Ask me what some of my favorite albums are and you’ll get a short list of ones that I would make it to the desert island with me – Tattoo You by The Rolling Stones, Beauty and the Beat by The Go-Go’s, Kings of the Wild Frontier by Adam and the Ants. I know these records up and down, and I never get tired of them.
But ask me about important records, ones that take me back to a time and a place, ones where when I see the cover of them a smile comes across my face . . . that’s another story.
Many of those records looked something like this.
And this for the lighter, easy-listening moments in your life.
And especially this.
I loved my K-tel record collection.
K-tel records were the original “Now, That’s What I Call Music” compilation albums of the greatest (and maybe not so greatest) hits of the time, the company has been cranking out records since the 1960s.
Besides having amazing hit singles, K-tel also had amazing television commercials.
The joy of these albums was the insane variety of music that was on each and every one of them. Hard rock, soft rock, pop hits, and instrumentals; sometimes they even snuck a country song on there.
These records were sold at record stores as well as drug stores; I have vivid memories of walking up to Woolworth’s with my grandmother and buying one.
One year I purchased this:
Talk about an important album . . . oh my God. The Who, The Police, and The Go-Go’s? And I’d never heard Devo’s cover of Working in a Coal Mine. Throw in Rapture by Blondie and a little Hall and Oates, and you’ve got vinyl magic.
And variety! Where else could The Commodores hang out with The Moody Blues?
This record was so important to me that I couldn’t get the cover out of my head. I even considered getting the guy holding the two lightning bolts as a tattoo (don’t worry, I didn’t) or the music out of my head . . . even as an adult. I have often wished hard that I hadn’t purged it from my collection.
So I got a new copy of it. And now it lives in a place of honor. It’s music and art, all in one, hanging in our guest bedroom.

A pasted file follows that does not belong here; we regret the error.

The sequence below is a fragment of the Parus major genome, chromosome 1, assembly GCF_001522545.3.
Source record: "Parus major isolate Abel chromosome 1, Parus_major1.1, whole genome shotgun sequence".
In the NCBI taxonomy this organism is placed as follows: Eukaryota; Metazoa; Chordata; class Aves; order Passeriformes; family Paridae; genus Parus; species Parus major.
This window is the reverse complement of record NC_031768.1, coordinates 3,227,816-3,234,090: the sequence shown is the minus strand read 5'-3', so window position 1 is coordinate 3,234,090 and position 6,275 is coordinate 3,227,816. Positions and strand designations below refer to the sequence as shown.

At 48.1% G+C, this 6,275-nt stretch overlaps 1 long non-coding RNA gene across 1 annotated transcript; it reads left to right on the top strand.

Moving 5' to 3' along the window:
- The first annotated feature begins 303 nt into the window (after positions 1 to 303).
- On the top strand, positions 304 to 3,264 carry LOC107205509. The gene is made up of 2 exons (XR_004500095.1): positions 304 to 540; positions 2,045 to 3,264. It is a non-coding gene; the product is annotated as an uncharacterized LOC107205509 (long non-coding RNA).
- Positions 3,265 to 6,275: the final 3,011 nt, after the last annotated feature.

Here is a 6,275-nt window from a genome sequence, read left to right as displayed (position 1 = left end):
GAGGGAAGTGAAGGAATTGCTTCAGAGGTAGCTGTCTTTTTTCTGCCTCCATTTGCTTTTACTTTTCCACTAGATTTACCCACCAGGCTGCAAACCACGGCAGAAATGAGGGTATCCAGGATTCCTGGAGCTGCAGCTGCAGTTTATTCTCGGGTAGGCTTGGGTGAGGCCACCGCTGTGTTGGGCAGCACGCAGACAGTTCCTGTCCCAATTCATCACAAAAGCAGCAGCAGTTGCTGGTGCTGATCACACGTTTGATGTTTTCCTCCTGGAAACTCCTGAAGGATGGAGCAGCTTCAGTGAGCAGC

Thanks K-tel records, for the greatest hits soundtrack of my youth.
July 24, 2015
Yes! I was a huge fan of these albums as well. It started early for me as I had all of the commercials for these collection albums from all genres memorized and would recite them verbatim as a youngster.
Now, I search the web or a record store (if you can find one) often for these treasures. When I find one of my favorites, it’s like striking gold.
By the way, your guest bedroom looks totally awesome!
July 27, 2015
There’s even a Doc about Phillip Kives and His K-Tel empire titled “As Seen On TV!: The K-Tel Story”,now on You Tube,in 3 Parts!
July 30, 2015
In a fit of boredom some time back, I’ve ended up “reproducing” many of these K-Tel albums with my MP3 and CD collection. With a quick Google search of album titles and covers, I took the short/single versions of most songs, put them in the original K-Tel order, download the cover and stick it up into my Itunes and revamp some of those days when all I collected were those K-Tels. My two favorites had always been that Radio Active album, and Rock 80’s.
Great article. Thanks for sharing.
July 30, 2015
What an awesome idea!!! You should post the playlists to spotify!
August 5, 2015
Loved this post, I loved k tel
And, I noticed the abba poster in the guest bedroom. Abba was the compromise music with my mom lol
January 5, 2016
Dearest Lori thank you so much for thisoffering of information. I’m a soft-hearted guy who became completely lost in daydreams while somewhat hiding under my parents dinner table with huge headphones on, listening to some of the K-tel vinyl albums. We only had a few, two of which I still remember; “Star Power” and “Full Tilt”, like you example above.
I’m 47 now so you know what that means— I was a junior high kid and younger when those albums came out, which for some reason is an age looked at as embarrassing, awkward or foolish from those who don’t slow down and think. I think that age is the cross roads bewteen when your senses are magnifying everything while adult hormones and fresh uncluttered brain cells are starting to concentrate. This makes an elixer in your mind that helps you effortlessly get swept up in the moment.
Another reason I’m very happy to see your site here is because I lost even more hair (not much left anyway) trying to simply find a list of early 80’s K-tel album songs. I had no idea how huge their world of products extended. The internet drives me crazy most of the time anyway, but MAN!! I could not narrow it down. I was happy just to see someone mention the subject! At least you had some words about it and a couple of the albums I’ve seen before right up front. I’m terrible at searching for info, mainly because I foolishly expect the algorithms or whatever google uses for searching to only bring up what I asked for; early 80’s pop albums from K-tel. What a mess.
February 2, 2017
K-Tel was a Canadian company, headquartered Winnipeg, Mantoba. Music wasn’t its nly product, just its most prominent money maker.